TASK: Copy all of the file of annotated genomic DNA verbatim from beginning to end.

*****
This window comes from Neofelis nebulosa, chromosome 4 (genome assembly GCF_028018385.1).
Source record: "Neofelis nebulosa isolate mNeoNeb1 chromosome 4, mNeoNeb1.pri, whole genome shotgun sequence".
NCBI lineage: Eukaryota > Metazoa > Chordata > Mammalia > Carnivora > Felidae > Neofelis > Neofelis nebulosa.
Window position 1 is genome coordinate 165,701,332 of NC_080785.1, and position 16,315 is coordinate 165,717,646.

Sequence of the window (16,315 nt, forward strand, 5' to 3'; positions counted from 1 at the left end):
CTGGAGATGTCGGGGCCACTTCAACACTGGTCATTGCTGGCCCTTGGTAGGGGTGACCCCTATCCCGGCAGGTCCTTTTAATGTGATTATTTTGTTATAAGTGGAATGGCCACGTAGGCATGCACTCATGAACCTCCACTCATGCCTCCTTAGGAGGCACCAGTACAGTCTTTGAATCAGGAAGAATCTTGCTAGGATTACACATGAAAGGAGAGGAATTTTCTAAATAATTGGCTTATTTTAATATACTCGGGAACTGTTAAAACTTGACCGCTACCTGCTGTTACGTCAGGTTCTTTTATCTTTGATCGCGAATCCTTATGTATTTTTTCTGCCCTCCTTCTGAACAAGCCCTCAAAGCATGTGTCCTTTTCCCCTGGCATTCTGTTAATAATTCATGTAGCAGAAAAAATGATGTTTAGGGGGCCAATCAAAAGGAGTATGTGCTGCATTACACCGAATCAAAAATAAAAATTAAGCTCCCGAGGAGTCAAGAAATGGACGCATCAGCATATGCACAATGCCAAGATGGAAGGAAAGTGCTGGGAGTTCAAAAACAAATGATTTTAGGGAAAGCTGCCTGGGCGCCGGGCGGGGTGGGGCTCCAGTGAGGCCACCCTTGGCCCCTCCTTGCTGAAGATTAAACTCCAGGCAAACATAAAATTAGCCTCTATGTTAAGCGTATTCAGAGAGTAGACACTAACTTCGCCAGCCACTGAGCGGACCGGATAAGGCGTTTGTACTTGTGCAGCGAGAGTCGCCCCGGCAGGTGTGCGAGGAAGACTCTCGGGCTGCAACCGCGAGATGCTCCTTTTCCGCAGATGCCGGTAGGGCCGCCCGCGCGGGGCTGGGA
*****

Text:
This window comes from Neofelis nebulosa, chromosome 4 (genome assembly GCF_028018385.1).
Source record: "Neofelis nebulosa isolate mNeoNeb1 chromosome 4, mNeoNeb1.pri, whole genome shotgun sequence".
NCBI lineage: Eukaryota > Metazoa > Chordata > Mammalia > Carnivora > Felidae > Neofelis > Neofelis nebulosa.
Window position 1 is genome coordinate 165,701,332 of NC_080785.1, and position 16,315 is coordinate 165,717,646.

Sequence of the window (16,315 nt, forward strand, 5' to 3'; positions counted from 1 at the left end):
CTGGAGATGTCGGGGCCACTTCAACACTGGTCATTGCTGGCCCTTGGTAGGGGTGACCCCTATCCCGGCAGGTCCTTTTAATGTGATTATTTTGTTATAAGTGGAATGGCCACGTAGGCATGCACTCATGAACCTCCACTCATGCCTCCTTAGGAGGCACCAGTACAGTCTTTGAATCAGGAAGAATCTTGCTAGGATTACACATGAAAGGAGAGGAATTTTCTAAATAATTGGCTTATTTTAATATACTCGGGAACTGTTAAAACTTGACCGCTACCTGCTGTTACGTCAGGTTCTTTTATCTTTGATCGCGAATCCTTATGTATTTTTTCTGCCCTCCTTCTGAACAAGCCCTCAAAGCATGTGTCCTTTTCCCCTGGCATTCTGTTAATAATTCATGTAGCAGAAAAAATGATGTTTAGGGGGCCAATCAAAAGGAGTATGTGCTGCATTACACCGAATCAAAAATAAAAATTAAGCTCCCGAGGAGTCAAGAAATGGACGCATCAGCATATGCACAATGCCAAGATGGAAGGAAAGTGCTGGGAGTTCAAAAACAAATGATTTTAGGGAAAGCTGCCTGGGCGCCGGGCGGGGTGGGGCTCCAGTGAGGCCACCCTTGGCCCCTCCTTGCTGAAGATTAAACTCCAGGCAAACATAAAATTAGCCTCTATGTTAAGCGTATTCAGAGAGTAGACACTAACTTCGCCAGCCACTGAGCGGACCGGATAAGGCGTTTGTACTTGTGCAGCGAGAGTCGCCCCGGCAGGTGTGCGAGGAAGACTCTCGGGCTGCAACCGCGAGATGCTCCTTTTCCGCAGATGCCGGTAGGGCCGCCCGCGCGGGGCTGGGA